Euro versus the Dollar - All Hype and No Change

Last Updated Jun 7, 2010 9:43 AM EDT

Since the Euro was launched in January 1999, it has generated more than its fair share of buzz in the finance world. In the thousands of articles written, and in the perception of millions of investors, opinion of the Euro ranges from believing it's the world's currency of choice to replace the dollar, to recommending it be avoided at all costs. Yet for all that buzz, what happened in the long-run was a whole lot of nothing.

The Euro is a common currency used by 16 European countries and more than 300 million people. In 1999, the Euro would buy US $1.18. As of June 4, 2010, each Euro will now buy (drum roll) US $1.1971, which represents an increase of only 1.4% over more than 10 years. The Euro reached a high of nearly US $1.60, and a low of just over $0.82 during this period, but now is right back where it started.

No change doesn't mean no losses
Though the Euro didn't change much during the period, that doesn't mean the fortunes of investors didn't. In fact, investors lost a bundle. Wall Street found a new way to separate you from your money with managed futures. This hot little number allowed us to make bets against the Euro during the bear stock market periods, and bet on the Euro during bull stock market periods, when the experts were predicting the demise of the dollar. In the end, nothing changed except the fact that large management fees were charged for what will always be a zero sum game.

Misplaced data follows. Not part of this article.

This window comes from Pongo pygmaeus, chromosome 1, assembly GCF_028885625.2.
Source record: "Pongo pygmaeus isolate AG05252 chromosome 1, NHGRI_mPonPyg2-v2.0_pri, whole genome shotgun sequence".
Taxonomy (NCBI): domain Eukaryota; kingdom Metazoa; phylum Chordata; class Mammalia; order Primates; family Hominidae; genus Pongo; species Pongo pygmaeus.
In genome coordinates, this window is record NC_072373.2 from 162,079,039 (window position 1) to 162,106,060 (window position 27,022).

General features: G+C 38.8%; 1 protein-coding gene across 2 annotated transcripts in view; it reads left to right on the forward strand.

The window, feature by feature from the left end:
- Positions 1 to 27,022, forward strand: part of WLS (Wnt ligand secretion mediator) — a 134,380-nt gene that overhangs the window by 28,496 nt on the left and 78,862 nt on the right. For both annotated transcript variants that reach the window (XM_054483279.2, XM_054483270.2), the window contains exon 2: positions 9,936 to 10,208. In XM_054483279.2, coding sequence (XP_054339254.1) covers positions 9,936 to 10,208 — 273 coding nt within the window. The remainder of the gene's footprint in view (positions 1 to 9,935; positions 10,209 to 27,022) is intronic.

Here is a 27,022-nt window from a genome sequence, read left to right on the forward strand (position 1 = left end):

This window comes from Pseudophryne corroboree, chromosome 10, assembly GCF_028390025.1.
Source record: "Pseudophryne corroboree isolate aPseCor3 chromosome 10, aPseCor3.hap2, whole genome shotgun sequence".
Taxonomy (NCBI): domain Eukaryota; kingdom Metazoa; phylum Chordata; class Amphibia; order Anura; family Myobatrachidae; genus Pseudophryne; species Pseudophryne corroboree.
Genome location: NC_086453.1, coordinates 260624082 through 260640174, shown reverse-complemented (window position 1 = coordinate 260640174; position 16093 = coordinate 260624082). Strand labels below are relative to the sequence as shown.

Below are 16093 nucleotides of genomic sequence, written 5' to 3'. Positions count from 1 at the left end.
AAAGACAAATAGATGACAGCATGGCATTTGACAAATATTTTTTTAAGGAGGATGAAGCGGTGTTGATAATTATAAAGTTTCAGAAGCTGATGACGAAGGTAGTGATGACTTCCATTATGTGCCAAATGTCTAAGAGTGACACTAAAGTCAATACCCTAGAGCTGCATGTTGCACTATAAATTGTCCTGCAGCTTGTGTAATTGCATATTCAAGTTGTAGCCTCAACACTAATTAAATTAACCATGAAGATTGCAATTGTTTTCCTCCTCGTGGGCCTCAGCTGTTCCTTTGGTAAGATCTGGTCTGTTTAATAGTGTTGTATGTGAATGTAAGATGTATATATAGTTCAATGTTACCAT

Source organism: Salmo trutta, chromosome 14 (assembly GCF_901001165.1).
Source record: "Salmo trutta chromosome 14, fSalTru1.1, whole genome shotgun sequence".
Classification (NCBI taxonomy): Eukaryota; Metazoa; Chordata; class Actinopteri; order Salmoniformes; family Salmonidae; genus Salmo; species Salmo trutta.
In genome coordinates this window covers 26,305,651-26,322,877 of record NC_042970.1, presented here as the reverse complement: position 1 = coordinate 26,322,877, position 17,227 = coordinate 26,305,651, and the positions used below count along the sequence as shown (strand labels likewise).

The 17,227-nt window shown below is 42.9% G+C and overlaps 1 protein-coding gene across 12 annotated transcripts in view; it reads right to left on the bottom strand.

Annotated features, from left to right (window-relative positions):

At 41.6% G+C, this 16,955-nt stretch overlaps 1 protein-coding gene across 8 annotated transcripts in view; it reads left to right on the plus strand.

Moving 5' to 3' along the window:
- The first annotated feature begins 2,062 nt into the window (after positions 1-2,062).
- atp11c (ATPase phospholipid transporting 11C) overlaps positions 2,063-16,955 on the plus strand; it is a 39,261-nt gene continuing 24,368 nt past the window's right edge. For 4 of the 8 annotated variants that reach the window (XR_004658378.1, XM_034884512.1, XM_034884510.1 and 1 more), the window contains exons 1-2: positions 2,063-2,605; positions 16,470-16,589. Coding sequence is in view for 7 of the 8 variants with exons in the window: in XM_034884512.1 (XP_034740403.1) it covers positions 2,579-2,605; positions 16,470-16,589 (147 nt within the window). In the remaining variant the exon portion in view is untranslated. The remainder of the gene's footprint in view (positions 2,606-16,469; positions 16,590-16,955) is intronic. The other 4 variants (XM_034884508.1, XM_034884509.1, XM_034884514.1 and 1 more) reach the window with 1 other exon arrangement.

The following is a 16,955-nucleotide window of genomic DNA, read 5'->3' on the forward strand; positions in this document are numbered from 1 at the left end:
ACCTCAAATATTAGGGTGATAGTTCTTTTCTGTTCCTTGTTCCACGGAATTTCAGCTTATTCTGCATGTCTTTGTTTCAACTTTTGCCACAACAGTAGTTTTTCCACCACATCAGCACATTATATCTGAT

Losses on the Euro occurred as a result of U.S. investors going into international stocks. As is typically the case here at home, U.S. investors performance chased their way across the continent of Europe, hopping on to whatever was skyrocketing, and hopping off on the ride down. Much of the performance has to do with short-term currency fluctuations. While they may not know it, investors are buying Euro based stocks when the currency is high and selling when it is low.

In short, investors used recency bias to buy high and sell low in a market that barely budged over the entire period.

My advice
Just say no to managed futures on currency or any other commodity futures, for that matter. In the long run, major currencies tend to remain far more stable than the wild short-term fluctuations. Invest in international stocks for the purpose of diversification and not because you think the Euro or any other currency will dominate against the dollar. If you pick a target and then rebalance, you are far more likely to be buying the foreign currency when it is weak against the dollar and selling it when it is strong.

If you do want to gamble on foreign currency, at least do the opposite of what the media hype is telling us.

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    Allan S. Roth is the founder of Wealth Logic, an hourly based financial planning and investment advisory firm that advises clients with portfolios ranging from $10,000 to over $50 million. The author of How a Second Grader Beats Wall Street, Roth teaches investments and behavioral finance at the University of Denver and is a frequent speaker. He is required by law to note that his columns are not meant as specific investment advice, since any advice of that sort would need to take into account such things as each reader's willingness and need to take risk. His columns will specifically avoid the foolishness of predicting the next hot stock or what the stock market will do next month.